If India was a Lady

I did write a letter to all the other counties we visited in if the countries we met were ladies so it is India’s turn now. I do not take the title in the literal sense as India has a ton of work to do in order to achieve equal women’s rights and fair treatment for all of its ladies, no matter of their caste or socioeconomic status.

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India,

I had wrongly assumed I knew a lot about you only to find out that I knew nothing upon meeting you in person. I thought you are one thing and it turned out you are millions of others: unknown, surprising and new to me. Only an ignorant person can claim to know you from afar without looking into your eyes, hearing your voice, chanting your songs and walking in your company.

Meeting you was like diving in a book full of endless stories, with pages illustrated in drawings so intricate and dense that they blinded me – some with their beauty and many with their grime. Turning those pages left me often feeling perplexed and confused. Sometimes I laughed, many times I felt like crying or screaming in frustration. None though left me indifferent.

It turned out you are one complicated lady India. Some things are clear though: You are beautiful, stunningly, undeniably beautiful. Yet your beauty is complemented with appalling ugliness. Your golden saris match the splendor of rainbows, yet they flow through dreamy marble palaces and squalid streets decorated with unimaginable filth. Your landscapes are breathtaking, yet wherever humans touch them path of trash and diesel fumes spread in all directions. Your flavors are mouthwatering, yet your dishes are often cooked in layered dirt that makes one scared of tasting them. Your past reveals majestic monuments unmatched in splendor and grandeur, yet slums, shacks and tent cities huddle right next door.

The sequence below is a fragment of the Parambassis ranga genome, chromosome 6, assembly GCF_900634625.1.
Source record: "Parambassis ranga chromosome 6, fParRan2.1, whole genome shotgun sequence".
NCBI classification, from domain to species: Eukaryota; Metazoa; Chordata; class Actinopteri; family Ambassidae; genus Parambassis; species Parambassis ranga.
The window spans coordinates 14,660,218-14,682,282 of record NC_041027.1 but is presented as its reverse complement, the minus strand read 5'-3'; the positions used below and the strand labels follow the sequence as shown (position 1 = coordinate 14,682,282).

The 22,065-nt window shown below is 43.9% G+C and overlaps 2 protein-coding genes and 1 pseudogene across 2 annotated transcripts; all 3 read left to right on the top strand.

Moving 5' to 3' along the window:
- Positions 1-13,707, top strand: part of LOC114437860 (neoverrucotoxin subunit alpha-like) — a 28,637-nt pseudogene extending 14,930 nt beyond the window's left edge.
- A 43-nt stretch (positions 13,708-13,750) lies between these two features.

Your streets, India, are madness. It is not just the puddles, the mud and the cows one has to contend with, but also the noise, the fumes, the intense reality of too many human beings in one place. Yet, your mountains are deserted, peaceful and majestic. Quiet. With night skies dark and deep, studded with stars like brilliant diamonds.

This duality is something hard to get used to and keeps one on the edge. All the time.

Being vacillated between extremes did stir emotions in my heart like no other place we visited. How could I remain neutral? You made me sad with the extreme poverty of your people scraping for survival alongside the rich riding in fancy cars and shopping in new shining malls. You made me anxious for the well being of your children. You made me cringe at the trash being thrown straight out of your trains’ windows and at the stench of your cities. You made me gag when talking to men with red teeth chewing and spitting paan. You made me tired by not being able to trust your people and having to always pay attention. You made me greedy with your flavors, your colors and your textures. You perplexed me with your traditions and customs but with time I came to understand. You annoyed me with your staring eyes and constant inquires for photos and ‘Where from?’ You infuriated me with the stares of your men as if I was for sale. You made me angry with your pushy crowds that have NO respect for order. By the time I knew about the unfair caste system, the mistreatment of baby girls and women and how dispensable and worthless human life was for you, my blood was boiling.